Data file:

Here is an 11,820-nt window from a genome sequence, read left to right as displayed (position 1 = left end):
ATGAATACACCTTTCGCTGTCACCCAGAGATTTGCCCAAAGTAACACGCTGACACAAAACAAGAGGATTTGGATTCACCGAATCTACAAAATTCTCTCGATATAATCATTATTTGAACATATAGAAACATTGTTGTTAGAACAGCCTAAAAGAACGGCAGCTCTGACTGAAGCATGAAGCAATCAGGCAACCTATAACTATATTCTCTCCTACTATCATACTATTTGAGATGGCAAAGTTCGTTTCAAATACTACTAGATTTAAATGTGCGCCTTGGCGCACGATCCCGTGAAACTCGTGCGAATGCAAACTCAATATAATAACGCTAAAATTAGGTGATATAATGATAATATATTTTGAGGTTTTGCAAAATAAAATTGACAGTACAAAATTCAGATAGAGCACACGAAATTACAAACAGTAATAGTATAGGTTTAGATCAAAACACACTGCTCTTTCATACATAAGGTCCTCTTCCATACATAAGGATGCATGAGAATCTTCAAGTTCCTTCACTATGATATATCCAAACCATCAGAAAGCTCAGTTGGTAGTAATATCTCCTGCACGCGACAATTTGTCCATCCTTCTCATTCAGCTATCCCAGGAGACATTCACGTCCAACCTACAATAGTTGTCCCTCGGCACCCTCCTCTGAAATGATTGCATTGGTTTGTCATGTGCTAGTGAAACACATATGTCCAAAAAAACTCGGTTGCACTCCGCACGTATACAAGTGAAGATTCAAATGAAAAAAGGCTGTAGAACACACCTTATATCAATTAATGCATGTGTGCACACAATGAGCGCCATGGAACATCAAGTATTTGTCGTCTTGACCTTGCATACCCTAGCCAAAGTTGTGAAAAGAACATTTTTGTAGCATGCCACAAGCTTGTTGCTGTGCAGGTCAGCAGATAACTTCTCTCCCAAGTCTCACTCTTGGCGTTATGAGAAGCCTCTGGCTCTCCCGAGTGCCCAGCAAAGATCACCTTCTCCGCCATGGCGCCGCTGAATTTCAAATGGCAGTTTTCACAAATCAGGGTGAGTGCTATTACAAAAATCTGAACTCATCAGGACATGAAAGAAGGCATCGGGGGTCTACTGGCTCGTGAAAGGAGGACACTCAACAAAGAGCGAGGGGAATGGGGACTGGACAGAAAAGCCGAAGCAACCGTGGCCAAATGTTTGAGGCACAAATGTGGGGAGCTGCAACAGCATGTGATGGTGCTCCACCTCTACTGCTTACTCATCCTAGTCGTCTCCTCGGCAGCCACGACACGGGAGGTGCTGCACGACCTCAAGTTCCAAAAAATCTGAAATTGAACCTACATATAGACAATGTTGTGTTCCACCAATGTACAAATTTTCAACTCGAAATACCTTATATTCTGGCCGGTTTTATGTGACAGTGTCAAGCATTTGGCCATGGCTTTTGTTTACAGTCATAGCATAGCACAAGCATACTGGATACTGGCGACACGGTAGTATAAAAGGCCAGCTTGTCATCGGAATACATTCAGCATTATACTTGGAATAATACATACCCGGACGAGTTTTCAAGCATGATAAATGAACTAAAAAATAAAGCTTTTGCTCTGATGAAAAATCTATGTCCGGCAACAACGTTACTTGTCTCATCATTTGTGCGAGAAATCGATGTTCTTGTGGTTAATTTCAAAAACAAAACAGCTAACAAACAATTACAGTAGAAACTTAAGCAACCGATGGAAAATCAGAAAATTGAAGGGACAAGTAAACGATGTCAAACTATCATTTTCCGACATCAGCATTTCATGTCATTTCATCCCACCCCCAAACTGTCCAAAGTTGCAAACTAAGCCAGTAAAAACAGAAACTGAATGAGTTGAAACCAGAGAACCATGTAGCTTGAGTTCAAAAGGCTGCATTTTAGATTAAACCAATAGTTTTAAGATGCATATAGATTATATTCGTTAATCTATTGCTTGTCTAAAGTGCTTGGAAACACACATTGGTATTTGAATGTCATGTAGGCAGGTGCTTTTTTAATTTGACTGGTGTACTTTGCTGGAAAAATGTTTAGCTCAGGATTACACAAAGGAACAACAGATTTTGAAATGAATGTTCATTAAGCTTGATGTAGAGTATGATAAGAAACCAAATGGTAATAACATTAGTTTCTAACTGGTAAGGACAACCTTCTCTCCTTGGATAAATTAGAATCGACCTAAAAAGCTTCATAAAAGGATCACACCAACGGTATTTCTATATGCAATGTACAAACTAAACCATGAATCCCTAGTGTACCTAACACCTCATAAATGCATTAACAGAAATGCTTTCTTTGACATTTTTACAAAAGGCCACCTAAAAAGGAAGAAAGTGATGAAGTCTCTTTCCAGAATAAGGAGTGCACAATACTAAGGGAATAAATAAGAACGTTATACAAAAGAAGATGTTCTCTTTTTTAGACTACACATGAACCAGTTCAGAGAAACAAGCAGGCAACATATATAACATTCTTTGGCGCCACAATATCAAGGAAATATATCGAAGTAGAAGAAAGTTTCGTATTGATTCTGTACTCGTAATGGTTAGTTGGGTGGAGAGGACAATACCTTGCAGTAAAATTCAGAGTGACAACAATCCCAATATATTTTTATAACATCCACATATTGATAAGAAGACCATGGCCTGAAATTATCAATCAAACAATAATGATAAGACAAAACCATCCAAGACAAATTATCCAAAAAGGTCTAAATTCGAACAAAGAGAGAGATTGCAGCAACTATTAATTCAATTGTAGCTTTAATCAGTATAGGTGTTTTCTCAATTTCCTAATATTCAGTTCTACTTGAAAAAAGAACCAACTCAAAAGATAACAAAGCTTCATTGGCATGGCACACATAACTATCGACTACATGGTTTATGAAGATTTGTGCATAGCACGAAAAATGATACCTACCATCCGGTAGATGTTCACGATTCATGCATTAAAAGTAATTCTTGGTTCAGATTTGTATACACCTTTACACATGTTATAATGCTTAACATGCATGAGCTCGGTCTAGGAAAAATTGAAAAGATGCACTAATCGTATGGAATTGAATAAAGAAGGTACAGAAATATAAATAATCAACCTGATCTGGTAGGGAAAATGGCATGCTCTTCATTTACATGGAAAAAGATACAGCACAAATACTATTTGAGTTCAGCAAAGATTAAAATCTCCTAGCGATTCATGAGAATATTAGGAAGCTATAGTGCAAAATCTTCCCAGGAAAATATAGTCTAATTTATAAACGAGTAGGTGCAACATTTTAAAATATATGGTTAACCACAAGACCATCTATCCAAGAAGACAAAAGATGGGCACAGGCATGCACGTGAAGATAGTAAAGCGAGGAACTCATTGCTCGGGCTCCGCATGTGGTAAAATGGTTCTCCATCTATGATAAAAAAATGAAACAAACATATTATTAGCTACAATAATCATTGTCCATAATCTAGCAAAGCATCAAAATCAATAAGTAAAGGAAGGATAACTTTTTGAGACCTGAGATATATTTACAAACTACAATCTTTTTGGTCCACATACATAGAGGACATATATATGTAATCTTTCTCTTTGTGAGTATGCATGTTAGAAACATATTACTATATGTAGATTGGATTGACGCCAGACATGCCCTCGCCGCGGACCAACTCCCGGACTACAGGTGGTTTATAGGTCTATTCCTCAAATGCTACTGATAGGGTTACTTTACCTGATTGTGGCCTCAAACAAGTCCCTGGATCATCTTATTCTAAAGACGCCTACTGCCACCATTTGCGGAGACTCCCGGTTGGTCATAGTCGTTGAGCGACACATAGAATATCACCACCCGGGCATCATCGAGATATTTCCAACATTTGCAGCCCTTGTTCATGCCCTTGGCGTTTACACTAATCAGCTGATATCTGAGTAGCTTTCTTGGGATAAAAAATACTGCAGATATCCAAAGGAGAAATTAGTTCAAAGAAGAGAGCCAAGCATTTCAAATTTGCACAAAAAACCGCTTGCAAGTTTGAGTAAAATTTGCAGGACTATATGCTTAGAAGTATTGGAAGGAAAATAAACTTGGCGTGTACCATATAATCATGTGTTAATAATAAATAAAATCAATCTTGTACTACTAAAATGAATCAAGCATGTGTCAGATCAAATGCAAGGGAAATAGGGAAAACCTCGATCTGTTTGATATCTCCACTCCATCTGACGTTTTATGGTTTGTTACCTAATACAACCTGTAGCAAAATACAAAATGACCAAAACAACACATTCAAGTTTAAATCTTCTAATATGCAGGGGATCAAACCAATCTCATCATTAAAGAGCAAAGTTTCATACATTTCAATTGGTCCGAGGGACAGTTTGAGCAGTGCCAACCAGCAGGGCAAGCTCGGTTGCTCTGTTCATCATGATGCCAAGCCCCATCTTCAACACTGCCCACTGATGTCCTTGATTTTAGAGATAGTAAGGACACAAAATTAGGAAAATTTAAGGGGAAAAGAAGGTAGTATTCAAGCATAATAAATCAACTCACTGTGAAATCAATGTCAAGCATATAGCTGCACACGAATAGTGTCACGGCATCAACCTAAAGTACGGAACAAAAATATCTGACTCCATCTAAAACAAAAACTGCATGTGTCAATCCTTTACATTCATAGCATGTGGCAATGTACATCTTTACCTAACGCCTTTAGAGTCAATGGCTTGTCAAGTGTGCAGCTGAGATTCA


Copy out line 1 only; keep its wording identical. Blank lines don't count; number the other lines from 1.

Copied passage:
Here is an 11,820-nt window from a genome sequence, read left to right as displayed (position 1 = left end):